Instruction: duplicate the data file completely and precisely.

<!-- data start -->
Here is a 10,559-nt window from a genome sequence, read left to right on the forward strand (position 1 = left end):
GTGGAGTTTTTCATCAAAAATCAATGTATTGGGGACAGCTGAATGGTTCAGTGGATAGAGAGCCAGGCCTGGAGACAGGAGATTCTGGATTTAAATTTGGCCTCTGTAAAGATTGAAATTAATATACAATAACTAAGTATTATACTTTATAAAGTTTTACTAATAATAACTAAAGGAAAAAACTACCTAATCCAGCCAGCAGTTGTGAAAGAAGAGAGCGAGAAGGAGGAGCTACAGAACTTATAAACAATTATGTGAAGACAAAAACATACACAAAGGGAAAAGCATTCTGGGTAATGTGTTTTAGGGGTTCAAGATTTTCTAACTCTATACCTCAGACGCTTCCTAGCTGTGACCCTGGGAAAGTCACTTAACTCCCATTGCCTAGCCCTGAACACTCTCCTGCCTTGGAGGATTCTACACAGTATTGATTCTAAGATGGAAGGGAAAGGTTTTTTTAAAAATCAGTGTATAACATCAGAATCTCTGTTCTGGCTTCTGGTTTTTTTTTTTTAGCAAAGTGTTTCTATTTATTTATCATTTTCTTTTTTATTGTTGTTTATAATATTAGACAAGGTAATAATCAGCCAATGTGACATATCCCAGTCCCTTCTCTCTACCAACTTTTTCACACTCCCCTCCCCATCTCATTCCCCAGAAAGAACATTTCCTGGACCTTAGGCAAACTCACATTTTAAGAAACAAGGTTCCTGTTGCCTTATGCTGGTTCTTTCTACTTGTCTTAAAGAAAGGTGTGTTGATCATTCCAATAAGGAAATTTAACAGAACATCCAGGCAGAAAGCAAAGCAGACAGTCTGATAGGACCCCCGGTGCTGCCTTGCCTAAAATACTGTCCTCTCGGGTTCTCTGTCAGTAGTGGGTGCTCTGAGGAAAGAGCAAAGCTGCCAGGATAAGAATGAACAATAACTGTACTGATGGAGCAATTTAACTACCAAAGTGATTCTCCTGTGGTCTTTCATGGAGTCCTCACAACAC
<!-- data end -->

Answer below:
Here is a 10,559-nt window from a genome sequence, read left to right on the forward strand (position 1 = left end):
GTGGAGTTTTTCATCAAAAATCAATGTATTGGGGACAGCTGAATGGTTCAGTGGATAGAGAGCCAGGCCTGGAGACAGGAGATTCTGGATTTAAATTTGGCCTCTGTAAAGATTGAAATTAATATACAATAACTAAGTATTATACTTTATAAAGTTTTACTAATAATAACTAAAGGAAAAAACTACCTAATCCAGCCAGCAGTTGTGAAAGAAGAGAGCGAGAAGGAGGAGCTACAGAACTTATAAACAATTATGTGAAGACAAAAACATACACAAAGGGAAAAGCATTCTGGGTAATGTGTTTTAGGGGTTCAAGATTTTCTAACTCTATACCTCAGACGCTTCCTAGCTGTGACCCTGGGAAAGTCACTTAACTCCCATTGCCTAGCCCTGAACACTCTCCTGCCTTGGAGGATTCTACACAGTATTGATTCTAAGATGGAAGGGAAAGGTTTTTTTAAAAATCAGTGTATAACATCAGAATCTCTGTTCTGGCTTCTGGTTTTTTTTTTTTAGCAAAGTGTTTCTATTTATTTATCATTTTCTTTTTTATTGTTGTTTATAATATTAGACAAGGTAATAATCAGCCAATGTGACATATCCCAGTCCCTTCTCTCTACCAACTTTTTCACACTCCCCTCCCCATCTCATTCCCCAGAAAGAACATTTCCTGGACCTTAGGCAAACTCACATTTTAAGAAACAAGGTTCCTGTTGCCTTATGCTGGTTCTTTCTACTTGTCTTAAAGAAAGGTGTGTTGATCATTCCAATAAGGAAATTTAACAGAACATCCAGGCAGAAAGCAAAGCAGACAGTCTGATAGGACCCCCGGTGCTGCCTTGCCTAAAATACTGTCCTCTCGGGTTCTCTGTCAGTAGTGGGTGCTCTGAGGAAAGAGCAAAGCTGCCAGGATAAGAATGAACAATAACTGTACTGATGGAGCAATTTAACTACCAAAGTGATTCTCCTGTGGTCTTTCATGGAGTCCTCACAACAC